On the 28th of October last year we held our Insights conference (annual flagship event) which was dedicated to areas such as decentralized finance, tech disruption, innovation, as well as the rising exposure of new Limited Partners to venture capital for example. You have also have lots of family offices in Luxembourg which are interested now in these asset classes. If one had to choose one big word for 2021, it would be technology.


It is no secret that sustainability and ESG standards are becoming increasingly important for investors. In September 2020, Luxembourg became the first European country to launch a sustainability bond framework. In addition, the country’s Green Exchange highlights the importance of issuing sustainable securities. To what extent are sustainability issues driving where investors choose to put their money? What do you believe will be the biggest issues related to sustainable finance in the future?

First of all, sustainable finance is vastly important for the entire financial sector. Here the goal is not to use “gimmicks” or greenwash, rather, it is to move forward and concretely in the right direction. ESG standards, and the UN sustainable development goals, are crucial for our industry too. There is no doubt about that. That is why two years ago we created a dedicated ESG club, where we have many practitioners discussing, brainstorming and analyzing the situation. For example, we are tackling if and how the new Sustainable Finance Disclosure Regulation rules which were implemented this year in Europe can be smoothly integrated; and how they will simply become the norm and standard for all our businesses. There is honestly no way around it. Just as with technology, ESG is the same! These are going to be the standards, if you want to be or remain successful.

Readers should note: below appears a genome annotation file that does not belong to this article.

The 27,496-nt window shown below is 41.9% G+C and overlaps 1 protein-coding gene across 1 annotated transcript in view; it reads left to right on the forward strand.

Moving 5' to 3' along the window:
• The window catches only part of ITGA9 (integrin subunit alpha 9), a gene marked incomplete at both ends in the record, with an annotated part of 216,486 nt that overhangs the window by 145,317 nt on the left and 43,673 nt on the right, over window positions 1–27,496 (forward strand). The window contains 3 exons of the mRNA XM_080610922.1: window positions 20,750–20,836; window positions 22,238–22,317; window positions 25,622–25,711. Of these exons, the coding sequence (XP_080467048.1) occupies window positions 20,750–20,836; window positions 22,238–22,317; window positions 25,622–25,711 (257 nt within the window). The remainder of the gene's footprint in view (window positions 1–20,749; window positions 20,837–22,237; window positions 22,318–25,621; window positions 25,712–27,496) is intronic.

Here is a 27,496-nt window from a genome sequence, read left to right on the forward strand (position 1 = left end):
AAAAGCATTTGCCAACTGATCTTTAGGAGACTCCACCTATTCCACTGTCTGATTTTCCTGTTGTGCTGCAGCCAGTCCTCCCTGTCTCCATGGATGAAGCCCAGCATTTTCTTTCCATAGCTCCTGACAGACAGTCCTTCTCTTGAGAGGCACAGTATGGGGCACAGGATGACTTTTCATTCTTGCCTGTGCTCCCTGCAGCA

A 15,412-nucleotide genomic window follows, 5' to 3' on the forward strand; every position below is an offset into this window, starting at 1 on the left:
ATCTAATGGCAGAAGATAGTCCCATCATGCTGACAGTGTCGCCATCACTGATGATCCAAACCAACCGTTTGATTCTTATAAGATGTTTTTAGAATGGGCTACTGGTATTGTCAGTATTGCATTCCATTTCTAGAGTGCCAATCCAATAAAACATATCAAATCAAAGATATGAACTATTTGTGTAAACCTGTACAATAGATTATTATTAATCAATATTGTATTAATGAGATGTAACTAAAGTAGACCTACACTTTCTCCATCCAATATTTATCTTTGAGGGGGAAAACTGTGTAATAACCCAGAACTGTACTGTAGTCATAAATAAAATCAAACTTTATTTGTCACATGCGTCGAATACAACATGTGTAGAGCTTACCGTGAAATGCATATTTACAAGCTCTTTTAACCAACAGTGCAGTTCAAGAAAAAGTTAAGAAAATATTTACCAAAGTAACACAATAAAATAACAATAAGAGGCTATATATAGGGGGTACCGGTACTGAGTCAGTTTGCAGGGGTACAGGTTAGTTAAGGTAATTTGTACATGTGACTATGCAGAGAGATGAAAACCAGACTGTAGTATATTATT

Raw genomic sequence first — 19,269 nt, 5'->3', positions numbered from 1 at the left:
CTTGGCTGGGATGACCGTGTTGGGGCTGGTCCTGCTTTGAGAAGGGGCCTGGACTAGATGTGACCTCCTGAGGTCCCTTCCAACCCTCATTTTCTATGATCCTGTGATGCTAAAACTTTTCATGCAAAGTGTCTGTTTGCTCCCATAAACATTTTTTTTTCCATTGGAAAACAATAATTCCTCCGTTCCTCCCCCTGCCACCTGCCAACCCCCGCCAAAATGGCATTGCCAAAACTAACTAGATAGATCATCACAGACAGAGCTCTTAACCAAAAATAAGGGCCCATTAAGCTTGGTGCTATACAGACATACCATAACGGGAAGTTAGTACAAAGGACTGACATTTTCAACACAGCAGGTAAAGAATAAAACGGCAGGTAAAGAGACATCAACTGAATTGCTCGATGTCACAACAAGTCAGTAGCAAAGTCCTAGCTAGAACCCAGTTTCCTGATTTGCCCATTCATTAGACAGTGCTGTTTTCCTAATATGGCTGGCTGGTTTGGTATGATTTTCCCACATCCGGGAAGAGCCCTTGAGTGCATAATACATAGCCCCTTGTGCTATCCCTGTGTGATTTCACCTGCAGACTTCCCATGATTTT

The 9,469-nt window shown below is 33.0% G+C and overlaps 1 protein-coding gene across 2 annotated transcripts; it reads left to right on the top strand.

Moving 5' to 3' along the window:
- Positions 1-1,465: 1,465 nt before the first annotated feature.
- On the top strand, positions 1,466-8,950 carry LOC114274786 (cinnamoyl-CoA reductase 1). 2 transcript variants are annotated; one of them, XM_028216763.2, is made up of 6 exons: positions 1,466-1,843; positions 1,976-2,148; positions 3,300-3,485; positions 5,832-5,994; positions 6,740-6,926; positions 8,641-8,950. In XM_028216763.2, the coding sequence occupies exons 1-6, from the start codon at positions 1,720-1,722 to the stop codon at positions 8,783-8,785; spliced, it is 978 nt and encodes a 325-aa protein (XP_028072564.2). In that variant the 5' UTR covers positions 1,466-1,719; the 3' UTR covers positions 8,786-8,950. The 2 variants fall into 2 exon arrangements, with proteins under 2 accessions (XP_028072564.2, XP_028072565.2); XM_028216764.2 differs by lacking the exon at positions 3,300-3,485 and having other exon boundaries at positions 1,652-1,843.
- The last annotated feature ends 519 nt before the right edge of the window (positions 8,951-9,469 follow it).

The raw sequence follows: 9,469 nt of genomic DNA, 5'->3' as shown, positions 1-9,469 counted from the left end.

For us, it is quite important, since private equity and venture capital investments can lead to a strong control over the target companies (in case of majority stakes) and therefore represent an interesting opportunity. That is also part of the value creation process. Our members transform the world’s firms, giving them digitalization, optimizing productivity, buying and building new European and international champions, changing the strategy and developing new products. However, it is essential that they also take the time and integrate the ESG standards within those target firms and apply them to themselves in order to thrive even more in the future.


Do you have any final comments for the readers of Newsweek magazine?

The success of Luxembourg is not just a question of luck. It was really a very clear idea formulated almost 30 years ago that Luxembourg should enter the field of investment funds and be a pioneer. This ended up in the creation of a new and complete industry from scratch. The same thing applied to private equity, and when the association was created, it was led by visionaries and experts who understood that the next stage of growth would be in the alternatives. With strong real estate funds already in Luxembourg at that time, the private equity and venture capital sectors were clearly the next and most promising industries to be further developed.

I would also combine that with the LPEA’s strategic plan. Over the coming years, the goal for us is certainly to continue attracting new members, general partners (investment managers) and limited partners (investors), not to mention family offices in Luxembourg, which are very important players. Of course, it is to continue the visibility of Luxembourg as a PE/VC hub, recognized in Europe alongside London and other big capitals because we certainly can help with all the structuring capacities. We would also like to attract more talents to Luxembourg. That is certainly one of the key strategies and priorities of the association and of our members. Finally, we wish to deepen and strengthen our relationships with Invest Europe and other prestigious European and Luxembourgish associations.